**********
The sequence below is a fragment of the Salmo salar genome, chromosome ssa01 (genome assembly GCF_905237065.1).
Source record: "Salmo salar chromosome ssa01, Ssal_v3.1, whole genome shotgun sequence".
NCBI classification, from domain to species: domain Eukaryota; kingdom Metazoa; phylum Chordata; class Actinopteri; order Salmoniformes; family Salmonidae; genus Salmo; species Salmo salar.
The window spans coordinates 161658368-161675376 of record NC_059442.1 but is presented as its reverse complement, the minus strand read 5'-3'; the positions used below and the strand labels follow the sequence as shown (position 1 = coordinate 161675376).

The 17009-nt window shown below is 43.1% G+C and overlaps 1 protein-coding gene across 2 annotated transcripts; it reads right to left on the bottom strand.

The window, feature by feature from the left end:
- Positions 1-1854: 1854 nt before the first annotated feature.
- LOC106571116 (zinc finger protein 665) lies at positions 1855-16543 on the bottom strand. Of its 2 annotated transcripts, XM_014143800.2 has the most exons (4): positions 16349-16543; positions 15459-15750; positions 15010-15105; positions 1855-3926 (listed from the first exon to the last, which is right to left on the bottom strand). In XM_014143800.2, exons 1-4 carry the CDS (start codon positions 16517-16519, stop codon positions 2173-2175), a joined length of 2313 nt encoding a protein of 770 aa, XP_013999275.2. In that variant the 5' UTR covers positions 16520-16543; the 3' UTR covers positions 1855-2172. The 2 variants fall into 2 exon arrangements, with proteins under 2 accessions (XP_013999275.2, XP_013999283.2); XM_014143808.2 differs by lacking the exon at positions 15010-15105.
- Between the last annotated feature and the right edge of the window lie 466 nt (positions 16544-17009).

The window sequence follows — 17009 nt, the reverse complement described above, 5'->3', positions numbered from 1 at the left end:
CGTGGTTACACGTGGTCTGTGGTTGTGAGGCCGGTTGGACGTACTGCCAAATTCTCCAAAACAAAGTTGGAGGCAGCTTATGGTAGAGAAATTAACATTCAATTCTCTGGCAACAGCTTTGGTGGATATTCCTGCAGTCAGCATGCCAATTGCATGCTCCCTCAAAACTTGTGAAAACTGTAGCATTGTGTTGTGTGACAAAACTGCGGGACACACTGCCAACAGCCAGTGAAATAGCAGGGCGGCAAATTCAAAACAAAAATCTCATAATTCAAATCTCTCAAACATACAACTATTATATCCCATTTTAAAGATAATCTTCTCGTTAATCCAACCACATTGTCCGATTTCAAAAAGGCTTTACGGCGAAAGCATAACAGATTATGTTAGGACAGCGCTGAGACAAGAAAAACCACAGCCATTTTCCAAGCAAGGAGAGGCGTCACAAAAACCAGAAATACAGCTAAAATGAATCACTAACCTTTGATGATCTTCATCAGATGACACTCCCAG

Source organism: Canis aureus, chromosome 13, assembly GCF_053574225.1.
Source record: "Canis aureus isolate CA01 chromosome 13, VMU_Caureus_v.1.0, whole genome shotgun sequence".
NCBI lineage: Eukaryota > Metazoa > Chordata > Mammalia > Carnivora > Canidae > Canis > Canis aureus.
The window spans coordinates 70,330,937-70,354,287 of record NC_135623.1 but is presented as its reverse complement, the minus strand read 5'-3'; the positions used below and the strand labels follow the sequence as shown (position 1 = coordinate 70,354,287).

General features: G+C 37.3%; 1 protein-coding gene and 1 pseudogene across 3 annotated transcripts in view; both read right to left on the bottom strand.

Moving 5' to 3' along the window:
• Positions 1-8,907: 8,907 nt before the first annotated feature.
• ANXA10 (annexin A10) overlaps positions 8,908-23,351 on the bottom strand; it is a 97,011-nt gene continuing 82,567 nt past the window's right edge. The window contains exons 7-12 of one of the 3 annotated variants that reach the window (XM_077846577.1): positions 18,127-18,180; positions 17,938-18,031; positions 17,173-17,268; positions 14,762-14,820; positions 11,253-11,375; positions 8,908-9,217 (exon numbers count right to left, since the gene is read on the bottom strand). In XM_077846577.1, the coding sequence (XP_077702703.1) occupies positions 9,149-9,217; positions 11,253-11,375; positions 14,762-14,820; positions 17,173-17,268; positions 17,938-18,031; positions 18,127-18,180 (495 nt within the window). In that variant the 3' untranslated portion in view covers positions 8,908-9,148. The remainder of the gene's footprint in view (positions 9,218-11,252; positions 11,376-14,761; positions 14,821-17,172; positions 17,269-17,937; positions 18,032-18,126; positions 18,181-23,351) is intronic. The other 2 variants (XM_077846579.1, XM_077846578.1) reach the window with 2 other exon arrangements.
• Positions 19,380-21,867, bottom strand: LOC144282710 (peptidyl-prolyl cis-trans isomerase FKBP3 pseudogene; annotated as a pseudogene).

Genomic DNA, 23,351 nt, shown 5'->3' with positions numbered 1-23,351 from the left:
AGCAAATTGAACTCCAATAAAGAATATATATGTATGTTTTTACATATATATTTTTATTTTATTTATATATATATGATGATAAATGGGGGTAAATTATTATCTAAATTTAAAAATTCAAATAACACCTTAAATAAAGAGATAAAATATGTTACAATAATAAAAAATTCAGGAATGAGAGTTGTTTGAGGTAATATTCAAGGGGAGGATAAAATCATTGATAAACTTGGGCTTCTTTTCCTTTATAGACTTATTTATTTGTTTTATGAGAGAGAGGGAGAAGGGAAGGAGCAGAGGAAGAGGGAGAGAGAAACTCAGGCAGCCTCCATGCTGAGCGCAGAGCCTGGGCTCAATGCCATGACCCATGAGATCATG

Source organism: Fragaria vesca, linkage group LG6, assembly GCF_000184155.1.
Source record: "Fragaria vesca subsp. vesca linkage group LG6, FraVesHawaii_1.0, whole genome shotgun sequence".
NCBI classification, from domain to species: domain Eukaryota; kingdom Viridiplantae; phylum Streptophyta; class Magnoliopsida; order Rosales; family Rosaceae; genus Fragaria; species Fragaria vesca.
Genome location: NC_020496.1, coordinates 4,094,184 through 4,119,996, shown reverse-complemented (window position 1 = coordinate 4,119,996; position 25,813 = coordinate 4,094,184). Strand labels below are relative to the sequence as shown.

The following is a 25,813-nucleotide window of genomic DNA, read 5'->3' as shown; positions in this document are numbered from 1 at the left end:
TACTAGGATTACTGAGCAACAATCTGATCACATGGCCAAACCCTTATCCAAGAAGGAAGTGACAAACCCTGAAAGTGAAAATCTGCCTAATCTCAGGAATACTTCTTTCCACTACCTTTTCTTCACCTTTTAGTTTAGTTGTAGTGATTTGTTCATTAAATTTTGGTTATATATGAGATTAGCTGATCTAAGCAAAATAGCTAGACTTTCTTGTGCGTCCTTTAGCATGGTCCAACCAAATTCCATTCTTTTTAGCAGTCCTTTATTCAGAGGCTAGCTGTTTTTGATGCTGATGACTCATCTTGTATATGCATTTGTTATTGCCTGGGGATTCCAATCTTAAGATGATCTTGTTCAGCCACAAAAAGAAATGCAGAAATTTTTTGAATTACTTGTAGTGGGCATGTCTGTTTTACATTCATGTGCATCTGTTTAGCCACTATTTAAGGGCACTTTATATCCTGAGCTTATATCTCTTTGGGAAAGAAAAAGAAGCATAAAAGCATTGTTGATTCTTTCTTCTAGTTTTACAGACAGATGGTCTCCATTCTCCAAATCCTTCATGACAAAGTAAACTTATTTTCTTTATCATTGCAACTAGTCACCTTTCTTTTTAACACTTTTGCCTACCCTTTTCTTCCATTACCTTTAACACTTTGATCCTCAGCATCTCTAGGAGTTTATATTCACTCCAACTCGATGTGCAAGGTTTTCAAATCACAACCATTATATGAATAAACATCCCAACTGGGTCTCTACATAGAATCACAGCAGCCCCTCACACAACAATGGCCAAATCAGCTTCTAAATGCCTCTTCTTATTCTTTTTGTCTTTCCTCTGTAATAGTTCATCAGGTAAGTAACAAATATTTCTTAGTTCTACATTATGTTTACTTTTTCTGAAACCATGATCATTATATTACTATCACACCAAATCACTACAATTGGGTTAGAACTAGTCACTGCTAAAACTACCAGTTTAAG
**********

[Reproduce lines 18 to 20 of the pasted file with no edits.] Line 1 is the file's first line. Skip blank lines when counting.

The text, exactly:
• Positions 1-8,907: 8,907 nt before the first annotated feature.
• ANXA10 (annexin A10) overlaps positions 8,908-23,351 on the bottom strand; it is a 97,011-nt gene continuing 82,567 nt past the window's right edge. The window contains exons 7-12 of one of the 3 annotated variants that reach the window (XM_077846577.1): positions 18,127-18,180; positions 17,938-18,031; positions 17,173-17,268; positions 14,762-14,820; positions 11,253-11,375; positions 8,908-9,217 (exon numbers count right to left, since the gene is read on the bottom strand). In XM_077846577.1, the coding sequence (XP_077702703.1) occupies positions 9,149-9,217; positions 11,253-11,375; positions 14,762-14,820; positions 17,173-17,268; positions 17,938-18,031; positions 18,127-18,180 (495 nt within the window). In that variant the 3' untranslated portion in view covers positions 8,908-9,148. The remainder of the gene's footprint in view (positions 9,218-11,252; positions 11,376-14,761; positions 14,821-17,172; positions 17,269-17,937; positions 18,032-18,126; positions 18,181-23,351) is intronic. The other 2 variants (XM_077846579.1, XM_077846578.1) reach the window with 2 other exon arrangements.
• Positions 19,380-21,867, bottom strand: LOC144282710 (peptidyl-prolyl cis-trans isomerase FKBP3 pseudogene; annotated as a pseudogene).